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69% of 16-24 year olds find cigarette packaging a form of advertising


By The Drum Team, Editorial

December 29, 2011 | 2 min read

A report published by the British Heart Foundation (BHF) ahead of a Government consultation on whether the UK should adopt ‘plain packaging’ for tobacco products has found that 69% of 16-24 year olds believe that cigarette packaging is a form of advertising.

It was also found that 87% of smokers in this age range find plain packaging less attractive than branded packaging, which the BHF believes shows how plain packaging could help deter young smokers.

One in six said that they would consider the pack design when deciding which cigarettes to buy, while one in eight said they would buy a brand that was considered ‘cool’.

Just over a quarter of regular smokers in the age group said that they believed one branded cigarette pack was less harmful than another based on the packet design alone.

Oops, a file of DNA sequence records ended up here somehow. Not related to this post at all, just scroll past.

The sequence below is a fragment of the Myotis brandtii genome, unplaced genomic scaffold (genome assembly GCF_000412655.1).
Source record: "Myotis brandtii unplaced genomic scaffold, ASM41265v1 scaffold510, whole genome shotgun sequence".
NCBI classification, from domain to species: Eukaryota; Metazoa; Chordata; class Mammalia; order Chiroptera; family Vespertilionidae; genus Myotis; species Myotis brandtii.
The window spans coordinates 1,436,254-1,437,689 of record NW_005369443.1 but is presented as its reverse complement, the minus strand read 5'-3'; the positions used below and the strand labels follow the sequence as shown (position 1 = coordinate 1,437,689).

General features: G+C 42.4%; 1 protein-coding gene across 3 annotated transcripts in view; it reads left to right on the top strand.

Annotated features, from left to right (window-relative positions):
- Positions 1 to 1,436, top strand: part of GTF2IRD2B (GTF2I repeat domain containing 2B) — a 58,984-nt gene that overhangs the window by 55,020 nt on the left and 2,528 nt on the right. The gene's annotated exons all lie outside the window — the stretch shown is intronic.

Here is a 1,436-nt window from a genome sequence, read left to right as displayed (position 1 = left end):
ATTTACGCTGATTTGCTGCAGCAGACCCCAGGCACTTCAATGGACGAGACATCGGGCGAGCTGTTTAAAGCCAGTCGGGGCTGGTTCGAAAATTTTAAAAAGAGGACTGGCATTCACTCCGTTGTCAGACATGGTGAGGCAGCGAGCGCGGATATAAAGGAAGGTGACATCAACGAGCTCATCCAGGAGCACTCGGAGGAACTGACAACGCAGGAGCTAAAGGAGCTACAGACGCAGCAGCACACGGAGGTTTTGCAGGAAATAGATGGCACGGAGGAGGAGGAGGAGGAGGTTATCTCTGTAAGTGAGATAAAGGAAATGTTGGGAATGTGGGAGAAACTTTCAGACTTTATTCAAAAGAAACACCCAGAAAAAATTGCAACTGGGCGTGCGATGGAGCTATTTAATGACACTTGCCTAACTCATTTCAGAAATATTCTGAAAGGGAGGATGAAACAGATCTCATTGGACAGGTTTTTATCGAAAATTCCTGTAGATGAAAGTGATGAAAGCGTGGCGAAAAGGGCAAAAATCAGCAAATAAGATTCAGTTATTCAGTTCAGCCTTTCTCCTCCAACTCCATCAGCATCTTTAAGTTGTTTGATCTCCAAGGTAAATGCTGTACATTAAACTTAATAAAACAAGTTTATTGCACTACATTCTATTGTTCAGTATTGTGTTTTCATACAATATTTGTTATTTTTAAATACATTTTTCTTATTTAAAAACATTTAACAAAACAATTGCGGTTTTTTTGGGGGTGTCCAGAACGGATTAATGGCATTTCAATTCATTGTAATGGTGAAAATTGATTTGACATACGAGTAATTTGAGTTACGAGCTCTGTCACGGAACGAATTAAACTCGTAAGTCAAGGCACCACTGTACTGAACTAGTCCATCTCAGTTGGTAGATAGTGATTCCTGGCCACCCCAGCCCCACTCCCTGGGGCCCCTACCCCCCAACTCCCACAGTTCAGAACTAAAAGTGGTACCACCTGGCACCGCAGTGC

Betty McBride, director of policy and communications, said: “As informed adults we know that smoking is a deadly addiction that kills half of all smokers. But young people are not always fully aware of the risks, and the power of branding holds more sway.

“Tobacco advertising is rightly banned in the UK. Yet current glitzy packaging clearly still advertises tobacco on the cigarette box. It’s an absurd loophole the tobacco industry takes full advantage of to lure in new young smokers. We must close if we really want to protect younger generations from taking up this fatal habit.”

The report, which included survey responses from more than 2,700 16-25 year-old smokers and non-smokers, found that three quarters think selling cigarettes in ‘plain packs’ - with no colourful branding or logos, and larger health warnings - would make it easier for people to smoke less or quit.

The Government is due to launch a public consultation by spring 2012 on whether the UK should adopt plain packaging for tobacco products.

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